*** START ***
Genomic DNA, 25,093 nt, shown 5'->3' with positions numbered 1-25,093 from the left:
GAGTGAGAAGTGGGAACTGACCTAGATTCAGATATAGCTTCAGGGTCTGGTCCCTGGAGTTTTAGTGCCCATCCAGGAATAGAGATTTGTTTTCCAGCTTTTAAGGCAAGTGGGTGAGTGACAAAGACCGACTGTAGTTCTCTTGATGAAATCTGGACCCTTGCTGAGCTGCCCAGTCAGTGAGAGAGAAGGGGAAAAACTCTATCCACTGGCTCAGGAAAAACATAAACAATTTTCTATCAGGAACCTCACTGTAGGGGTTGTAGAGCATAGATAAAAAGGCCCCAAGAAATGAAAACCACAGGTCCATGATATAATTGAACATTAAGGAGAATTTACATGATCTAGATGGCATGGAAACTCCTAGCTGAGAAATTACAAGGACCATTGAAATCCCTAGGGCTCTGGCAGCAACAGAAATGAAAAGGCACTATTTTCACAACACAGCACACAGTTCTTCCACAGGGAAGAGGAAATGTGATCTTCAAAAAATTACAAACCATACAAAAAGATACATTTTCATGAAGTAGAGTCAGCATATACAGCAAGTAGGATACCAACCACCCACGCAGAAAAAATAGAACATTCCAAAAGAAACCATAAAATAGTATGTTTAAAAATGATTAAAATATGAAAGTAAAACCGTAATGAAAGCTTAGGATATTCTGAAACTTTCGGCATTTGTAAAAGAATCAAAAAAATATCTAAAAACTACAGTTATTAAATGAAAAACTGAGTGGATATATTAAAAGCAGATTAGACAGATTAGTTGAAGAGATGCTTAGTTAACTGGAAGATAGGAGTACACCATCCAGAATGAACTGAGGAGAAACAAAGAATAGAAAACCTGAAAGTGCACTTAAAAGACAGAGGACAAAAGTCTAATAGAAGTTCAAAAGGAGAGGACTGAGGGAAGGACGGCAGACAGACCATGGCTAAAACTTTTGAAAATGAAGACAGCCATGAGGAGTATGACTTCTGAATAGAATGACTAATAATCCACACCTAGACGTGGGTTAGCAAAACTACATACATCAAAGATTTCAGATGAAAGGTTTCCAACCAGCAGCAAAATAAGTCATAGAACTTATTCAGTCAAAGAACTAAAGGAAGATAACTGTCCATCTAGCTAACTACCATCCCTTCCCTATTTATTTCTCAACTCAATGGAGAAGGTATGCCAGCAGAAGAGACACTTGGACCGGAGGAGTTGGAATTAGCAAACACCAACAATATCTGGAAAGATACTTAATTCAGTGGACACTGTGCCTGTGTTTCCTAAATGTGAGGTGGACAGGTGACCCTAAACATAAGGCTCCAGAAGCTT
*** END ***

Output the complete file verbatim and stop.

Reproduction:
Genomic DNA, 25,093 nt, shown 5'->3' with positions numbered 1-25,093 from the left:
GAGTGAGAAGTGGGAACTGACCTAGATTCAGATATAGCTTCAGGGTCTGGTCCCTGGAGTTTTAGTGCCCATCCAGGAATAGAGATTTGTTTTCCAGCTTTTAAGGCAAGTGGGTGAGTGACAAAGACCGACTGTAGTTCTCTTGATGAAATCTGGACCCTTGCTGAGCTGCCCAGTCAGTGAGAGAGAAGGGGAAAAACTCTATCCACTGGCTCAGGAAAAACATAAACAATTTTCTATCAGGAACCTCACTGTAGGGGTTGTAGAGCATAGATAAAAAGGCCCCAAGAAATGAAAACCACAGGTCCATGATATAATTGAACATTAAGGAGAATTTACATGATCTAGATGGCATGGAAACTCCTAGCTGAGAAATTACAAGGACCATTGAAATCCCTAGGGCTCTGGCAGCAACAGAAATGAAAAGGCACTATTTTCACAACACAGCACACAGTTCTTCCACAGGGAAGAGGAAATGTGATCTTCAAAAAATTACAAACCATACAAAAAGATACATTTTCATGAAGTAGAGTCAGCATATACAGCAAGTAGGATACCAACCACCCACGCAGAAAAAATAGAACATTCCAAAAGAAACCATAAAATAGTATGTTTAAAAATGATTAAAATATGAAAGTAAAACCGTAATGAAAGCTTAGGATATTCTGAAACTTTCGGCATTTGTAAAAGAATCAAAAAAATATCTAAAAACTACAGTTATTAAATGAAAAACTGAGTGGATATATTAAAAGCAGATTAGACAGATTAGTTGAAGAGATGCTTAGTTAACTGGAAGATAGGAGTACACCATCCAGAATGAACTGAGGAGAAACAAAGAATAGAAAACCTGAAAGTGCACTTAAAAGACAGAGGACAAAAGTCTAATAGAAGTTCAAAAGGAGAGGACTGAGGGAAGGACGGCAGACAGACCATGGCTAAAACTTTTGAAAATGAAGACAGCCATGAGGAGTATGACTTCTGAATAGAATGACTAATAATCCACACCTAGACGTGGGTTAGCAAAACTACATACATCAAAGATTTCAGATGAAAGGTTTCCAACCAGCAGCAAAATAAGTCATAGAACTTATTCAGTCAAAGAACTAAAGGAAGATAACTGTCCATCTAGCTAACTACCATCCCTTCCCTATTTATTTCTCAACTCAATGGAGAAGGTATGCCAGCAGAAGAGACACTTGGACCGGAGGAGTTGGAATTAGCAAACACCAACAATATCTGGAAAGATACTTAATTCAGTGGACACTGTGCCTGTGTTTCCTAAATGTGAGGTGGACAGGTGACCCTAAACATAAGGCTCCAGAAGCTT